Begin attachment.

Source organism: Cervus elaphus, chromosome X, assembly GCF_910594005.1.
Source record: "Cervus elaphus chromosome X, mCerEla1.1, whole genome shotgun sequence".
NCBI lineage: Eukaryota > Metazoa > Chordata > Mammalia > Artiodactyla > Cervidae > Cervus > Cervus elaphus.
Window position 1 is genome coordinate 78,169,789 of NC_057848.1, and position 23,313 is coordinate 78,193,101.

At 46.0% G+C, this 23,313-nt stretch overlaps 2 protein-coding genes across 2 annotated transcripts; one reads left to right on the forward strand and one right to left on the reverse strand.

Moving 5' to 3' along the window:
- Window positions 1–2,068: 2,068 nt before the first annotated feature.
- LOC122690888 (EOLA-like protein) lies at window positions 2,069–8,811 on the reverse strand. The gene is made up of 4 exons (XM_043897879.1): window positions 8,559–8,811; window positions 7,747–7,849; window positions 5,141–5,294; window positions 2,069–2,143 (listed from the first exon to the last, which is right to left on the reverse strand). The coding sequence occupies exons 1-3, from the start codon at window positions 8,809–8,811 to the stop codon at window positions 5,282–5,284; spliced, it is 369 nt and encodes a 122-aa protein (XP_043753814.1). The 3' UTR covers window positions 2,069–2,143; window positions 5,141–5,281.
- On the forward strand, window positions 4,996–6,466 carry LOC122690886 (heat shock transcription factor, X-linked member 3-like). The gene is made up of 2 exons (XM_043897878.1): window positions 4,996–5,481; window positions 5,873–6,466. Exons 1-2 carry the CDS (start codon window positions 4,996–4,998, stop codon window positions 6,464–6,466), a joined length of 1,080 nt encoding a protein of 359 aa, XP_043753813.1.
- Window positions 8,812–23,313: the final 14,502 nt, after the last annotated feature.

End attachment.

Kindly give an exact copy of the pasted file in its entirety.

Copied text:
Source organism: Cervus elaphus, chromosome X, assembly GCF_910594005.1.
Source record: "Cervus elaphus chromosome X, mCerEla1.1, whole genome shotgun sequence".
NCBI lineage: Eukaryota > Metazoa > Chordata > Mammalia > Artiodactyla > Cervidae > Cervus > Cervus elaphus.
Window position 1 is genome coordinate 78,169,789 of NC_057848.1, and position 23,313 is coordinate 78,193,101.

At 46.0% G+C, this 23,313-nt stretch overlaps 2 protein-coding genes across 2 annotated transcripts; one reads left to right on the forward strand and one right to left on the reverse strand.

Moving 5' to 3' along the window:
- Window positions 1–2,068: 2,068 nt before the first annotated feature.
- LOC122690888 (EOLA-like protein) lies at window positions 2,069–8,811 on the reverse strand. The gene is made up of 4 exons (XM_043897879.1): window positions 8,559–8,811; window positions 7,747–7,849; window positions 5,141–5,294; window positions 2,069–2,143 (listed from the first exon to the last, which is right to left on the reverse strand). The coding sequence occupies exons 1-3, from the start codon at window positions 8,809–8,811 to the stop codon at window positions 5,282–5,284; spliced, it is 369 nt and encodes a 122-aa protein (XP_043753814.1). The 3' UTR covers window positions 2,069–2,143; window positions 5,141–5,281.
- On the forward strand, window positions 4,996–6,466 carry LOC122690886 (heat shock transcription factor, X-linked member 3-like). The gene is made up of 2 exons (XM_043897878.1): window positions 4,996–5,481; window positions 5,873–6,466. Exons 1-2 carry the CDS (start codon window positions 4,996–4,998, stop codon window positions 6,464–6,466), a joined length of 1,080 nt encoding a protein of 359 aa, XP_043753813.1.
- Window positions 8,812–23,313: the final 14,502 nt, after the last annotated feature.